Decreased Libido

A person’s sex drive can be affected by a lot of different things, lack of sleep, stress, hormones, etc. These things can either increase or decrease it, and it’s normal for someone to go through different phases or changes on a frequent basis.

One of the symptoms of adrenal fatigue syndrome is a decreased sex drive. According to it’s because the body is lacking the proper nourishment it needs to be healthy and it hasn’t been able to rest and restore. This is probably due to some of the other symptoms of adrenal fatigue syndrome like lack of sleep. “Stimulants flush away vital minerals necessary for libido, and you’ll need to adopt a nutrient-dense diet to replace them,” says the source.

Dark Circles Under the Eyes

Dark circles under the eyes is normal for people who don’t get lots of sleep. However for people with AFS, it happens to them as a result of “stressors like fatigue, emotional stress, or dehydration (which is tough on the body) disrupt healthy circulation,” writes Well + Good. This all shows through the thin under-eye skin.

Keep a close eye on those dark circles. Sandra Chiu, a Brooklyn acupuncturist, skin expert, and the founder of Treatment by Lanshin tells the source that if dark circles appear to be sunken or hollow, it could mean there’s a bigger problem. Dark circles like that could be a sign of issues with the kidneys which requires a trip to the doctor.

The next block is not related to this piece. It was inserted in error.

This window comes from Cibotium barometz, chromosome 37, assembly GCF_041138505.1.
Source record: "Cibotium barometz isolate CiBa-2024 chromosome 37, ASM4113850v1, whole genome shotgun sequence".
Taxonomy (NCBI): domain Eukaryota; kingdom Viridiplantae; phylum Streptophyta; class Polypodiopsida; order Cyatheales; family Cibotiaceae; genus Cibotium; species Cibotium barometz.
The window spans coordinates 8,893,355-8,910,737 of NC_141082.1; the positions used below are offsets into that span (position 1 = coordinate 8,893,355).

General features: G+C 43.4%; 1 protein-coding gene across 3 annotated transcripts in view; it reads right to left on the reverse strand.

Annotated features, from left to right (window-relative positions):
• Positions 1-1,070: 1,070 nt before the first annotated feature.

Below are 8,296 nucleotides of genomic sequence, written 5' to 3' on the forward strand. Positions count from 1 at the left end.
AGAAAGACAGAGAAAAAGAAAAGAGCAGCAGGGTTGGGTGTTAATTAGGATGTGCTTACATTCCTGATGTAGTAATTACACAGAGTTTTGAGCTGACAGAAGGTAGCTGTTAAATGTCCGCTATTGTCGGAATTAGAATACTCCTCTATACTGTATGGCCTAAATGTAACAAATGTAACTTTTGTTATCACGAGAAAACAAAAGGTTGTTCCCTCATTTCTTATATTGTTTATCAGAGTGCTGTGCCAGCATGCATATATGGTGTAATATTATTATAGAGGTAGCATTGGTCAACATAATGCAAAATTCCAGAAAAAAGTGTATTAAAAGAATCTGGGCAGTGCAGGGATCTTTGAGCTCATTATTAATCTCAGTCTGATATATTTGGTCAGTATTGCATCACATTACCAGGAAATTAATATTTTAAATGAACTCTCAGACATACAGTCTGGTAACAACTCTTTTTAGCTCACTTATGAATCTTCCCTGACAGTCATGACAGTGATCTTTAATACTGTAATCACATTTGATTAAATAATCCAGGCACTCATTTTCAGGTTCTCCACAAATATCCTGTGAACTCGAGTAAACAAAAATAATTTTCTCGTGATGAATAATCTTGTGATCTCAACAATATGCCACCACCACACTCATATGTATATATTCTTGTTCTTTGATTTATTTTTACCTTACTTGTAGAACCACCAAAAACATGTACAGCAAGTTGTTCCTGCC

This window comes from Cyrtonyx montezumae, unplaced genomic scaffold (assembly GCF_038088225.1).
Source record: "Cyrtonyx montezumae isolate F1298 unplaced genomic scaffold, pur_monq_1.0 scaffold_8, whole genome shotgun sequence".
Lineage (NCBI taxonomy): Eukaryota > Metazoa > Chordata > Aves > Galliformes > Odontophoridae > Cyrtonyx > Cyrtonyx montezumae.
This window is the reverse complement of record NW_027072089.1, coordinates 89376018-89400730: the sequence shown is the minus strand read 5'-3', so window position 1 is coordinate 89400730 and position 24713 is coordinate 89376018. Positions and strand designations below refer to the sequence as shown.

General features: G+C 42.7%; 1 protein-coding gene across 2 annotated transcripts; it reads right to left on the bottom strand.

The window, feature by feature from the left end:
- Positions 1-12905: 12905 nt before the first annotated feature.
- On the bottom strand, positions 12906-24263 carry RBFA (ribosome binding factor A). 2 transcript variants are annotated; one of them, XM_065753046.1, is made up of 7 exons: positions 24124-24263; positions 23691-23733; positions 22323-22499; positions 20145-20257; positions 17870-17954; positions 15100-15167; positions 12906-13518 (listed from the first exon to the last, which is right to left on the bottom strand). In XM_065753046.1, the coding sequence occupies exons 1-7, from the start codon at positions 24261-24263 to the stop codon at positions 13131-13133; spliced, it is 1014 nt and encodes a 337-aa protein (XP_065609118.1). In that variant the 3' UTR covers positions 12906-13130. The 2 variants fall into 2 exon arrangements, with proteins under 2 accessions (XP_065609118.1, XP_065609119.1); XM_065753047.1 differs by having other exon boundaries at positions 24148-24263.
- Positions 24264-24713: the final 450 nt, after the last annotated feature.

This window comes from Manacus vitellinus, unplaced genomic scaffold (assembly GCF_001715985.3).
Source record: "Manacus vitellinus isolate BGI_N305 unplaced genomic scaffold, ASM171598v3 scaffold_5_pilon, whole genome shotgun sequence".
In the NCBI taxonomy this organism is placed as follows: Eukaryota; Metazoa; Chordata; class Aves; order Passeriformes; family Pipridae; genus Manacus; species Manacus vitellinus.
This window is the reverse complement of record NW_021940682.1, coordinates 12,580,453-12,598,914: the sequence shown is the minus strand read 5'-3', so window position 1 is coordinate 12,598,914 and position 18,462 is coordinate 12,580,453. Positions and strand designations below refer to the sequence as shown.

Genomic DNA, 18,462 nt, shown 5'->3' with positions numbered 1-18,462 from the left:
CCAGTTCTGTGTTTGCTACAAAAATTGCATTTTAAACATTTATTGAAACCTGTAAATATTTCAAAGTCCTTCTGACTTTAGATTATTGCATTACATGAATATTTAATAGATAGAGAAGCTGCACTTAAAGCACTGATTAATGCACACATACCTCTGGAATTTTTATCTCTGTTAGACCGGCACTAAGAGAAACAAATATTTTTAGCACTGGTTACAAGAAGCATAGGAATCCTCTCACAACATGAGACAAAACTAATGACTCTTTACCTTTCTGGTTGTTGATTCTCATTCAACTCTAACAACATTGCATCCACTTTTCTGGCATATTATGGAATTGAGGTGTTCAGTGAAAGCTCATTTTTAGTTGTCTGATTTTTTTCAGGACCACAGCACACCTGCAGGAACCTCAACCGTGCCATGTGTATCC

Your Cycle is All Out of Whack

While a menstrual cycle is specific to women, men can also be affected with their thyroid. Alisa Vitti, the founder of hormone-regulating practice Flo Living and author of WomanCode tells Well + Good that adrenal fatigue syndrome can affect a person’s thyroid and menstrual cycle. This is because the endocrine system contains the adrenal glands. According to Vitti, the endocrine system of someone with AFS faces “unprecedented exposure to endocrine-disrupting chemicals.”